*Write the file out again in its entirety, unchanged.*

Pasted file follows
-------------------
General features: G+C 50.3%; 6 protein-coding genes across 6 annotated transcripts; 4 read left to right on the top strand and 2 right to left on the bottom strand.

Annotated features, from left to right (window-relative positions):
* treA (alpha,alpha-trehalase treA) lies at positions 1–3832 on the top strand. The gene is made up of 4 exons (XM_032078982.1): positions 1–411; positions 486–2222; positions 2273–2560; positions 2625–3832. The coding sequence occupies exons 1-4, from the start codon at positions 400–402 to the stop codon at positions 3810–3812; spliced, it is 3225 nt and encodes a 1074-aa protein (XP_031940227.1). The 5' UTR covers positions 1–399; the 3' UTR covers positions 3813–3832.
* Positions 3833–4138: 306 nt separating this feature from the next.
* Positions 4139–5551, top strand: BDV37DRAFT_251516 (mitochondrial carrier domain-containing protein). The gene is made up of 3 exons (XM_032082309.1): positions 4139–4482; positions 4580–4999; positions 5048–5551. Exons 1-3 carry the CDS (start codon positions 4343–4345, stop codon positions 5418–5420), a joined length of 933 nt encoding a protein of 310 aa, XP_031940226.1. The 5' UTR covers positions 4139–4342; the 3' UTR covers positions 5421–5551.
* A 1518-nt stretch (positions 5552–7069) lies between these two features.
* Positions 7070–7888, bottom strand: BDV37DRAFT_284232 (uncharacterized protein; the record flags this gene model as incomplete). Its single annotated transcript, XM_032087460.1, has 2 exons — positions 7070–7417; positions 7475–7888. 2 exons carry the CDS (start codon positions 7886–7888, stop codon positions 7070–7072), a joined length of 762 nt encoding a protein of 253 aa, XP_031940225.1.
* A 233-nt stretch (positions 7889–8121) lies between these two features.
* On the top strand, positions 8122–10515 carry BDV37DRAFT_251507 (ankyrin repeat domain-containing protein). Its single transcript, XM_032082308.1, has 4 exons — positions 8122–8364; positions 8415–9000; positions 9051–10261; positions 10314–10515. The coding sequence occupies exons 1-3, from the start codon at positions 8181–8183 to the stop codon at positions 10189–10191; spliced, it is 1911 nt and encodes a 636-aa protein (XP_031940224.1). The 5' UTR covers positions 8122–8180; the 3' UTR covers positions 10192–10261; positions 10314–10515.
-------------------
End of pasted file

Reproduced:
General features: G+C 50.3%; 6 protein-coding genes across 6 annotated transcripts; 4 read left to right on the top strand and 2 right to left on the bottom strand.

Annotated features, from left to right (window-relative positions):
* treA (alpha,alpha-trehalase treA) lies at positions 1–3832 on the top strand. The gene is made up of 4 exons (XM_032078982.1): positions 1–411; positions 486–2222; positions 2273–2560; positions 2625–3832. The coding sequence occupies exons 1-4, from the start codon at positions 400–402 to the stop codon at positions 3810–3812; spliced, it is 3225 nt and encodes a 1074-aa protein (XP_031940227.1). The 5' UTR covers positions 1–399; the 3' UTR covers positions 3813–3832.
* Positions 3833–4138: 306 nt separating this feature from the next.
* Positions 4139–5551, top strand: BDV37DRAFT_251516 (mitochondrial carrier domain-containing protein). The gene is made up of 3 exons (XM_032082309.1): positions 4139–4482; positions 4580–4999; positions 5048–5551. Exons 1-3 carry the CDS (start codon positions 4343–4345, stop codon positions 5418–5420), a joined length of 933 nt encoding a protein of 310 aa, XP_031940226.1. The 5' UTR covers positions 4139–4342; the 3' UTR covers positions 5421–5551.
* A 1518-nt stretch (positions 5552–7069) lies between these two features.
* Positions 7070–7888, bottom strand: BDV37DRAFT_284232 (uncharacterized protein; the record flags this gene model as incomplete). Its single annotated transcript, XM_032087460.1, has 2 exons — positions 7070–7417; positions 7475–7888. 2 exons carry the CDS (start codon positions 7886–7888, stop codon positions 7070–7072), a joined length of 762 nt encoding a protein of 253 aa, XP_031940225.1.
* A 233-nt stretch (positions 7889–8121) lies between these two features.
* On the top strand, positions 8122–10515 carry BDV37DRAFT_251507 (ankyrin repeat domain-containing protein). Its single transcript, XM_032082308.1, has 4 exons — positions 8122–8364; positions 8415–9000; positions 9051–10261; positions 10314–10515. The coding sequence occupies exons 1-3, from the start codon at positions 8181–8183 to the stop codon at positions 10189–10191; spliced, it is 1911 nt and encodes a 636-aa protein (XP_031940224.1). The 5' UTR covers positions 8122–8180; the 3' UTR covers positions 10192–10261; positions 10314–10515.